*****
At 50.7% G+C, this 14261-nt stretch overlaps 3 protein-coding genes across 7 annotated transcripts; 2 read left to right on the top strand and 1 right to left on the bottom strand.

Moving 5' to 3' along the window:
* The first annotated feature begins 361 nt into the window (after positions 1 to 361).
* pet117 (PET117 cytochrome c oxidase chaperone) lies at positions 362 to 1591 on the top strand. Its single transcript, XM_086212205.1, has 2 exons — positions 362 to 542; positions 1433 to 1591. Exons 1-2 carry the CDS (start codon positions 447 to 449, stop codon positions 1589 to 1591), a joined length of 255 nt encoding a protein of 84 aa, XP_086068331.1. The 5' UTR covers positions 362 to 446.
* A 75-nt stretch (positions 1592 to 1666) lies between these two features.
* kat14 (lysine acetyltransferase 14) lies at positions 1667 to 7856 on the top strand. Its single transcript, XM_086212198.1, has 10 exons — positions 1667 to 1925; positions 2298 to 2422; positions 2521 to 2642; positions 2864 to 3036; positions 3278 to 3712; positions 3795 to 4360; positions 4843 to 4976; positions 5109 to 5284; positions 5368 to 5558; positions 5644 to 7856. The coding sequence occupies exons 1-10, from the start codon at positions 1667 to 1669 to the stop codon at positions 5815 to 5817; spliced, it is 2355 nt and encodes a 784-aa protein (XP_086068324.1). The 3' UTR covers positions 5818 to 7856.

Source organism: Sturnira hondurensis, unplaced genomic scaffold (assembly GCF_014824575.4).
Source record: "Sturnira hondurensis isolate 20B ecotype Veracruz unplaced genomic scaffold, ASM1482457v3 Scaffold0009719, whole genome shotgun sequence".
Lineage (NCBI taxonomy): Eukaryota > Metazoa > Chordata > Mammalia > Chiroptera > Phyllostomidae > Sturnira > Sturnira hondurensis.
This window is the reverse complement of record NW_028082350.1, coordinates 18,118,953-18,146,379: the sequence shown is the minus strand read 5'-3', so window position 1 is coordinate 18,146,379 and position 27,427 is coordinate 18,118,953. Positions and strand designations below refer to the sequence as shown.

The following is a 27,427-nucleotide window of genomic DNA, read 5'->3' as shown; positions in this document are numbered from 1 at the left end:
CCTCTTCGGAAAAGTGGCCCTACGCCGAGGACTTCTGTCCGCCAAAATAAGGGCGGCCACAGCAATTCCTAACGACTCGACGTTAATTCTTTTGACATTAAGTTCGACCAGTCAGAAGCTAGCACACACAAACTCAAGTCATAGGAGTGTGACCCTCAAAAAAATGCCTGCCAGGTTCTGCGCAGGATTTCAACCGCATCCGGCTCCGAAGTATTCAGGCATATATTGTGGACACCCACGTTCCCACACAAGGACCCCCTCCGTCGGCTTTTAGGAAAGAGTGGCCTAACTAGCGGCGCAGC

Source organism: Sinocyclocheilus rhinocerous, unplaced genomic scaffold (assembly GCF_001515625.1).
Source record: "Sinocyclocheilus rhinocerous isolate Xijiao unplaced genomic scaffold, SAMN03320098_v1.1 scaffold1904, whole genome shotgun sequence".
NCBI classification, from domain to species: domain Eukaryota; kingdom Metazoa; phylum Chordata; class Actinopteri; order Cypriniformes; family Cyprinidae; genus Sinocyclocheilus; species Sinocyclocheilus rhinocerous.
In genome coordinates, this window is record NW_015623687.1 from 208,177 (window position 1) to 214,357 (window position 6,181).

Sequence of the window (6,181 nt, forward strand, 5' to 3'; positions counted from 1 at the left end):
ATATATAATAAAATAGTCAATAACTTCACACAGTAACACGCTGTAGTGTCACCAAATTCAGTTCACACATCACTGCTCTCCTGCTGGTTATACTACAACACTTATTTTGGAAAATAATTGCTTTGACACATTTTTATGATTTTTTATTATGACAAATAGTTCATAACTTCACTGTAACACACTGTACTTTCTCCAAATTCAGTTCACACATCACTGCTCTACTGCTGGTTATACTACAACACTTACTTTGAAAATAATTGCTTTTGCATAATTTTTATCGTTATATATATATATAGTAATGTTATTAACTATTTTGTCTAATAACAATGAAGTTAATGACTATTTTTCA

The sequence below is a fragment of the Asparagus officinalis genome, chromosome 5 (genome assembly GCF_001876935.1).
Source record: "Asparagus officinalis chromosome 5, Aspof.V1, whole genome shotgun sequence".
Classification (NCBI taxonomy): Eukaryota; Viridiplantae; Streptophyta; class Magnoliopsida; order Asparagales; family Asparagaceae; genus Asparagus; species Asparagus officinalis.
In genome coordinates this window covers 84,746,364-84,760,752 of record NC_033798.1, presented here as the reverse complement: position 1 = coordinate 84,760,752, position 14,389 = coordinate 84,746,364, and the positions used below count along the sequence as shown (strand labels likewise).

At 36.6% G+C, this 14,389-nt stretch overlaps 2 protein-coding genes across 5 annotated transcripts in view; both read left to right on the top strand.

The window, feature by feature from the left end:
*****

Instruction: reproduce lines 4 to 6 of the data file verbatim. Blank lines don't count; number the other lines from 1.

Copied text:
* pet117 (PET117 cytochrome c oxidase chaperone) lies at positions 362 to 1591 on the top strand. Its single transcript, XM_086212205.1, has 2 exons — positions 362 to 542; positions 1433 to 1591. Exons 1-2 carry the CDS (start codon positions 447 to 449, stop codon positions 1589 to 1591), a joined length of 255 nt encoding a protein of 84 aa, XP_086068331.1. The 5' UTR covers positions 362 to 446.
* A 75-nt stretch (positions 1592 to 1666) lies between these two features.
* kat14 (lysine acetyltransferase 14) lies at positions 1667 to 7856 on the top strand. Its single transcript, XM_086212198.1, has 10 exons — positions 1667 to 1925; positions 2298 to 2422; positions 2521 to 2642; positions 2864 to 3036; positions 3278 to 3712; positions 3795 to 4360; positions 4843 to 4976; positions 5109 to 5284; positions 5368 to 5558; positions 5644 to 7856. The coding sequence occupies exons 1-10, from the start codon at positions 1667 to 1669 to the stop codon at positions 5815 to 5817; spliced, it is 2355 nt and encodes a 784-aa protein (XP_086068324.1). The 3' UTR covers positions 5818 to 7856.